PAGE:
CREATE    77, "C:\TEST", GENERIC_ALL, DIRECTORY, FILE_OPEN_IF

DELETE    77

CLOSE     77

 

!----------------------------------------------------------------------------

! End of script

!----------------------------------------------------------------------------

Figure 8 -- ASYNC.ACT

!-------------------------------------------------------------------

!   Create a file in an existing directory

!-------------------------------------------------------------------

CREATE    77, "C:\OSRTEST", GENERIC_ALL, DIRECTORY, FILE_OPEN_IF

CLOSE     77

 

Create 1          “C:\OSRTEST\TEST6.DAT", GENERIC_ALL, CREATE_ALWAYS

MWrite 1         100, 512, 0

Delete 1

Close 1

 

!----------------------------------------------------------------------------------------------

! Set a sync point and wait “forever” for sync wait conditions to be met

!----------------------------------------------------------------------------------------------

 

SYNC          “CompletionPoint”,-1

 

!----------------------------------------------------------------------------

! End of script

!----------------------------------------------------------------------------

Figure 9 -- SYNC.ACT

The GroupStart command begins a new group and names it "SimpleGroup". The group name is optional and will only be used for debug output purposes if an error occurs. Subsequent scripts that are executed prior to the GroupEnd command are considered to be within this group and can, therefore, synchronize on SYNC points.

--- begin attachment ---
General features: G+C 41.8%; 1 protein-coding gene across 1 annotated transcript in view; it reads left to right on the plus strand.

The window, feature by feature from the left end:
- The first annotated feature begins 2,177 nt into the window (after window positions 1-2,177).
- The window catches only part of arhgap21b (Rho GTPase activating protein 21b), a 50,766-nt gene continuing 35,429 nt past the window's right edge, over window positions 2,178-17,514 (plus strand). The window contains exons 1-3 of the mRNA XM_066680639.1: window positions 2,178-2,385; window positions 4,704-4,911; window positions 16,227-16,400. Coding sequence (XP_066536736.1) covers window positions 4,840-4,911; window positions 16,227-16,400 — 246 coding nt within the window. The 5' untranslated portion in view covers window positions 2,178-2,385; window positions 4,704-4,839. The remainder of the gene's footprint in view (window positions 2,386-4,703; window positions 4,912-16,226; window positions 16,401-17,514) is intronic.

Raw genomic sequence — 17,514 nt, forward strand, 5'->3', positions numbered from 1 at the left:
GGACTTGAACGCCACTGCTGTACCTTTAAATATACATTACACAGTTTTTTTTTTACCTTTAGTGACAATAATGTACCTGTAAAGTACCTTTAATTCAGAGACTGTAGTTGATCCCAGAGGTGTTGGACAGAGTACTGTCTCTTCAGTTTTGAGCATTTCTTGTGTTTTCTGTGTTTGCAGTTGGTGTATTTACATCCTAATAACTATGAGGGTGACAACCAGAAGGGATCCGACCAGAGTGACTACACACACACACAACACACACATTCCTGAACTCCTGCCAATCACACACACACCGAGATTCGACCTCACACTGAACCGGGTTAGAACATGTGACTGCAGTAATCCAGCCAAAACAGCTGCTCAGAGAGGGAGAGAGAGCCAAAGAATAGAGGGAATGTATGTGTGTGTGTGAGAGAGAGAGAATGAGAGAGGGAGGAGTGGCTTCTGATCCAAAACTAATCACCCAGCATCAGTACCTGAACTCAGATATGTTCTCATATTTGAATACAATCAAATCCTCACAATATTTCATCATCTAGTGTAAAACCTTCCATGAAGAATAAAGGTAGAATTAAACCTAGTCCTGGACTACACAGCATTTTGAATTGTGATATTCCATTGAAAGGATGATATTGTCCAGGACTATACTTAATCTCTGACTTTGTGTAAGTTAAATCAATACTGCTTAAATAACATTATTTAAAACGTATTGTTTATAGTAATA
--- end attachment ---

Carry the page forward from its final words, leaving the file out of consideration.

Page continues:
The next command we issue, run "async.act", executes one instance (more can be specified) of the script async.act asynchronously and control returns immediately to the calling script. The instance of this script runs in its own namespace rather than in the namespace of the master script.

Before ending the group, we synchronously run the script sync.act with the command @sync.act. This causes the script to be run within the namespace of the master script and control does not return to the calling script until this script finishes executing.

Let’s look at the content of async.act in Figure 8 and sync.act in Figure 9.

Notice that both scripts have a synchronization point named "CompletionPoint" and the timeout value is set to -1 which will result in an infinite wait. The script async.act will be run and then control will return to master.act. However, async.act will halt execution at the SYNC command and wait for sync.act to reach the same SYNC point because they’re in the same group. This simple example just has each script create a different file in the same directory, write to it, delete it and then one script (async.act) waits for the other to complete before deleting the directory.

Conclusion
Developing a tool to exercise the native Windows API can be a useful addition to any Windows driver testing suite. When used in conjunction with Driver Verifier and Call Usage Verifier (CUV), both available from Microsoft and discussed elsewhere in this issue, you have a powerful combination of test tools for any driver under test. Don’t let unforeseen errors cripple the success of your driver!

 

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Writing WDF Drivers I: Core Concepts